“It was unbelievable to be nearly 100 percent sold out for ‘O’ and ‘Mystere’ through the summer, then we saw the traditional seasonal drop we’ve seen right around Labor Day,” Grilly said. “We had a lot more families here than in years past, and we can see a dip due to the fact that they returned home to get their kids back in school.”

Grilly says business has rebounded, like a Cirque acrobat in a bungee harness.

“We’re having a fantastic November across all shows,” Grilly said. “Every show will be at, or above, pre-pandemic levels.”

What is next

“Zumanity” was the Cirque show that did not survive pandemic, shut down permanently in November 2020. Cirque has since been developing a new show and refreshing the former Zumanity Theater. Aside from a limited engagement from ventriloquial ace Terry Fator, and a one-off from the drag show “Bianca del Rio,” the venue has been latent.

The show will carry a New York-fashioned theme. It is probably opening in the second quarter, or spring, of 2022.

“We’re still finalizing plans with our partners at MGM Resorts for that offering,” Grilly said. “We haven’t decided on a name yet, but we are narrowing it down.”

The production will different from the extravaganzas that have been a Cirque trademark since “Mystere” opened in 1993. The theater, though gorgeous in Cirque’s tradition on the Strip, is long overdue for a makeover.

“We’re going to introduce things that you’ve not seen as a Cirque show before,” Grilly said. “The theater is 19 years old, right? So obviously, it needs to be updated. There’s been a lot of advancements in technology in terms of sound, lighting, projection mapping, that we’ll be able to take advantage of and we’ve used across our other shows.

“And then, it’s going to be a very different type of experience, both in terms of the intimacy of the seating as well as the food- and-beverage component to it.” That would give Cirque six shows on the Strip, not including such acquisition partnerships as Blue Man Group and “America’s Got Talent: Live” (through The Works Entertainment), both at Luxor.

The company that seemed all but finished in the spring of 2020 has bounced back, expertly.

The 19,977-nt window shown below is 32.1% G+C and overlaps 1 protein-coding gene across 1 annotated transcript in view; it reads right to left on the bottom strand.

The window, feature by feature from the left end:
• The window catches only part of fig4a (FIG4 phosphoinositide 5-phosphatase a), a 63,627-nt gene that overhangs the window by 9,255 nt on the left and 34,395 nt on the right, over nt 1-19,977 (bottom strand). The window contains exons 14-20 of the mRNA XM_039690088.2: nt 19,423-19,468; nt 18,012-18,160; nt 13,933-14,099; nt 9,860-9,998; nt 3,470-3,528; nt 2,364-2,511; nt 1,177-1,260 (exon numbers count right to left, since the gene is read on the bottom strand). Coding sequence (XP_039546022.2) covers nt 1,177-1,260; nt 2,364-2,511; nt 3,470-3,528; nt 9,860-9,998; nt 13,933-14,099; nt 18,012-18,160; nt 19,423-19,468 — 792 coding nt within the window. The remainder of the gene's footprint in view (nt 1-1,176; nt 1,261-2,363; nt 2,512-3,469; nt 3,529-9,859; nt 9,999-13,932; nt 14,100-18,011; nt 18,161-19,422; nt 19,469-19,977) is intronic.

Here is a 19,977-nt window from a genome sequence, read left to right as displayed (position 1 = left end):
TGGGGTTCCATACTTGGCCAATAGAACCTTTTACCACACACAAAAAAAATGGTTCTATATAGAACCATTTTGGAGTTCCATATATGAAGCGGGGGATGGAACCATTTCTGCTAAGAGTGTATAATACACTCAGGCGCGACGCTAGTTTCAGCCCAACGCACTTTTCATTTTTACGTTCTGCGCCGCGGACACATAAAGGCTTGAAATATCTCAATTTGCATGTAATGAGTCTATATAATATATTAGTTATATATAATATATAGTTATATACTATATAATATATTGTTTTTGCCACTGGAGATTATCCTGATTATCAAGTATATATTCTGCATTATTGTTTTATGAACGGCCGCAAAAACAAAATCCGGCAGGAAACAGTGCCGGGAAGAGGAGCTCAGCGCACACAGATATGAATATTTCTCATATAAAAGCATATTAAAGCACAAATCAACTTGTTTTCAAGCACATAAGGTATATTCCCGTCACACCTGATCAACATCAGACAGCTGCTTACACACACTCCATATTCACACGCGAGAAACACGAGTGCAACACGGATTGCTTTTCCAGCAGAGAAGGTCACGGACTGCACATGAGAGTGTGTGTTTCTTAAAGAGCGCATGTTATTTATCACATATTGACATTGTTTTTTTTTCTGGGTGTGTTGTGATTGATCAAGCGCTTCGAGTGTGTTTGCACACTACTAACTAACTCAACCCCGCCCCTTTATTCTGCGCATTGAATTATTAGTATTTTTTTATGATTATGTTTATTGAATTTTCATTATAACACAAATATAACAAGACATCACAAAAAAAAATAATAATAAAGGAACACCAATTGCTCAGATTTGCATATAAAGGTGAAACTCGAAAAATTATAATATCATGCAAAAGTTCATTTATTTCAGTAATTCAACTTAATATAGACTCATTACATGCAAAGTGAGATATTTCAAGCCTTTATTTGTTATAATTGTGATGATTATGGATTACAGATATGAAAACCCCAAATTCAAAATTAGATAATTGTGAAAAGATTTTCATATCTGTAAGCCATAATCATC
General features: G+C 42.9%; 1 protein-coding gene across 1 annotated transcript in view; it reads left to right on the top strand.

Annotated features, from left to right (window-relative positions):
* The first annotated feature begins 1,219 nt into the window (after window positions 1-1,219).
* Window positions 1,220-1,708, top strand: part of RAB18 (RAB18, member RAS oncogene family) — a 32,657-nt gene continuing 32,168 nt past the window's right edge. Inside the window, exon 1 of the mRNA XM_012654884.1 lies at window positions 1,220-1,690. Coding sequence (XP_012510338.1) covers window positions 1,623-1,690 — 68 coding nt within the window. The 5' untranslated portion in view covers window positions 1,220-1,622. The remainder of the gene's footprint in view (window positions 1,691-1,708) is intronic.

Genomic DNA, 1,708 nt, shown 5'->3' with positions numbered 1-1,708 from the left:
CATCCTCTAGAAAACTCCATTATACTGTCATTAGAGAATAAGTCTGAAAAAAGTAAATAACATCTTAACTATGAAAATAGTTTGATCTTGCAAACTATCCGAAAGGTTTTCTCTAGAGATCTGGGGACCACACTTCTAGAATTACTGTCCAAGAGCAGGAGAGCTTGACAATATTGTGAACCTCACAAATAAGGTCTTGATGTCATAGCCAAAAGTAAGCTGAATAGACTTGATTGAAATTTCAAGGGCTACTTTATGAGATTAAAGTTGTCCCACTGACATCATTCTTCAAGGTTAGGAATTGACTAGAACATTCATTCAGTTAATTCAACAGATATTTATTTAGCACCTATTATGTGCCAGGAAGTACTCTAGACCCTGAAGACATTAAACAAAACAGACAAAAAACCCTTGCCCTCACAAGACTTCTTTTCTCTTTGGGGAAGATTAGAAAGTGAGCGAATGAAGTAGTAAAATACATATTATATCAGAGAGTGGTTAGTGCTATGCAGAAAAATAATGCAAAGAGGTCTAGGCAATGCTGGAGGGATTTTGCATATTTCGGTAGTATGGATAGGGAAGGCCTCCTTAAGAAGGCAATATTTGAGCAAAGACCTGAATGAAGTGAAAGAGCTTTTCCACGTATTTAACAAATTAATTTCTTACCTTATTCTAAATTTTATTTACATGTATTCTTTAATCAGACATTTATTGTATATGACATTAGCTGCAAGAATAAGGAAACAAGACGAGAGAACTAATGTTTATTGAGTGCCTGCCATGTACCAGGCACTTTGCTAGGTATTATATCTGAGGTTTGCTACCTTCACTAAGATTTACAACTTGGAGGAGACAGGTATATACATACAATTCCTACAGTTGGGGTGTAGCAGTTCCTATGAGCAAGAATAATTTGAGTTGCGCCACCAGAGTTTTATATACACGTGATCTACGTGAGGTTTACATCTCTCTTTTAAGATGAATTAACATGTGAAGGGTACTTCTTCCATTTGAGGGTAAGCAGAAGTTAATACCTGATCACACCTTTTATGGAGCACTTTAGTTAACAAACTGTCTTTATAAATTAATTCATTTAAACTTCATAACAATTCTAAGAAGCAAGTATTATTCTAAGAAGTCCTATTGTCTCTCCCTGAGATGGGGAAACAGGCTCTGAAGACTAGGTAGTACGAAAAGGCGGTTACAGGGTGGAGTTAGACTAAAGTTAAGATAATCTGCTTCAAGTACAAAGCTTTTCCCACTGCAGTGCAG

Tour time

Cirque has been buoyed outside of Vegas, with return of the standout production “Alegria” in Houston, and the long-delayed, Cirque-Disney partnership “Drawn To Life” has opened at Disney World in Orlando. Reviews of that creatively fertile collaboration have been positive. Even longtime Cirque officials have cried during its premiere.

Disney characters are woven into a series of traditional Cirque acts, sketched in silhouette form. The show serves as an homage to Disney’s elegant animation, and Cirque’s dazzling acrobatics.

Cirque does the bulk of its business in Vegas, and the Strip is its artistic headquarters, but the company remains an international entity, and is bringing back several of the 44 touring shows knocked down by COVID. Over the top of all this activity is the investment of its new ownership group, led by Capital Catalyst Group, is a robust investment firm out of Toronto.

“Our touring division has reopened, finally, so a very important part of our company is now back in operation with the opening of ‘Algeria’ last week, actually, the day before we opened, ‘Drawn to Life,’ ” Grilly said. “And then six additional tours will be rolled out over the next next several months, which is a pretty significant development for us to get our business back up and running.”

John Katsilometes’ column runs daily in the A section. His “PodKats!” podcast can be found at reviewjournal.com/podcasts. Contact him at jkatsilometes@reviewjournal.com. Follow @johnnykats on Twitter, @JohnnyKats1 on Instagram.